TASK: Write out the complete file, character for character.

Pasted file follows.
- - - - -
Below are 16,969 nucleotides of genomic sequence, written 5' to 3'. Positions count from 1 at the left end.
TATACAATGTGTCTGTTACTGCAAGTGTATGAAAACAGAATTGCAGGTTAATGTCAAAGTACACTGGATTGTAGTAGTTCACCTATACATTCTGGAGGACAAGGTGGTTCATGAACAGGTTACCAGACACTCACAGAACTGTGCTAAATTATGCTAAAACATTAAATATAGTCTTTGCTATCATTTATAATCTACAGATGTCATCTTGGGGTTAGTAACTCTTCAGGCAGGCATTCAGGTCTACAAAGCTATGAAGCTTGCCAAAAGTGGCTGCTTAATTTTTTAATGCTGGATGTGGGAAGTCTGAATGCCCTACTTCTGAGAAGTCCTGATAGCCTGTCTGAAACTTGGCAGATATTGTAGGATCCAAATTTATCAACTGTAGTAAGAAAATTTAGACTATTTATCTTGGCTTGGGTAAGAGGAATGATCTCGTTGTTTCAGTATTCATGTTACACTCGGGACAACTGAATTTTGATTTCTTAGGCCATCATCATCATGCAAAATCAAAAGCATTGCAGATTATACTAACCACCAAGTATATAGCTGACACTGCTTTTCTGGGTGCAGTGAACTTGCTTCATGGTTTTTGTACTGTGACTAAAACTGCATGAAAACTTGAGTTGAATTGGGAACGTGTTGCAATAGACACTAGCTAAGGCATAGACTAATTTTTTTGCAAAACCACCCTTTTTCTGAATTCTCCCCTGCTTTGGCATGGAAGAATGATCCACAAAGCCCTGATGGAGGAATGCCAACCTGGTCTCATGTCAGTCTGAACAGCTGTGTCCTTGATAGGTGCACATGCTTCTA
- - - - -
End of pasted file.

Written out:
Below are 16,969 nucleotides of genomic sequence, written 5' to 3'. Positions count from 1 at the left end.
TATACAATGTGTCTGTTACTGCAAGTGTATGAAAACAGAATTGCAGGTTAATGTCAAAGTACACTGGATTGTAGTAGTTCACCTATACATTCTGGAGGACAAGGTGGTTCATGAACAGGTTACCAGACACTCACAGAACTGTGCTAAATTATGCTAAAACATTAAATATAGTCTTTGCTATCATTTATAATCTACAGATGTCATCTTGGGGTTAGTAACTCTTCAGGCAGGCATTCAGGTCTACAAAGCTATGAAGCTTGCCAAAAGTGGCTGCTTAATTTTTTAATGCTGGATGTGGGAAGTCTGAATGCCCTACTTCTGAGAAGTCCTGATAGCCTGTCTGAAACTTGGCAGATATTGTAGGATCCAAATTTATCAACTGTAGTAAGAAAATTTAGACTATTTATCTTGGCTTGGGTAAGAGGAATGATCTCGTTGTTTCAGTATTCATGTTACACTCGGGACAACTGAATTTTGATTTCTTAGGCCATCATCATCATGCAAAATCAAAAGCATTGCAGATTATACTAACCACCAAGTATATAGCTGACACTGCTTTTCTGGGTGCAGTGAACTTGCTTCATGGTTTTTGTACTGTGACTAAAACTGCATGAAAACTTGAGTTGAATTGGGAACGTGTTGCAATAGACACTAGCTAAGGCATAGACTAATTTTTTTGCAAAACCACCCTTTTTCTGAATTCTCCCCTGCTTTGGCATGGAAGAATGATCCACAAAGCCCTGATGGAGGAATGCCAACCTGGTCTCATGTCAGTCTGAACAGCTGTGTCCTTGATAGGTGCACATGCTTCTA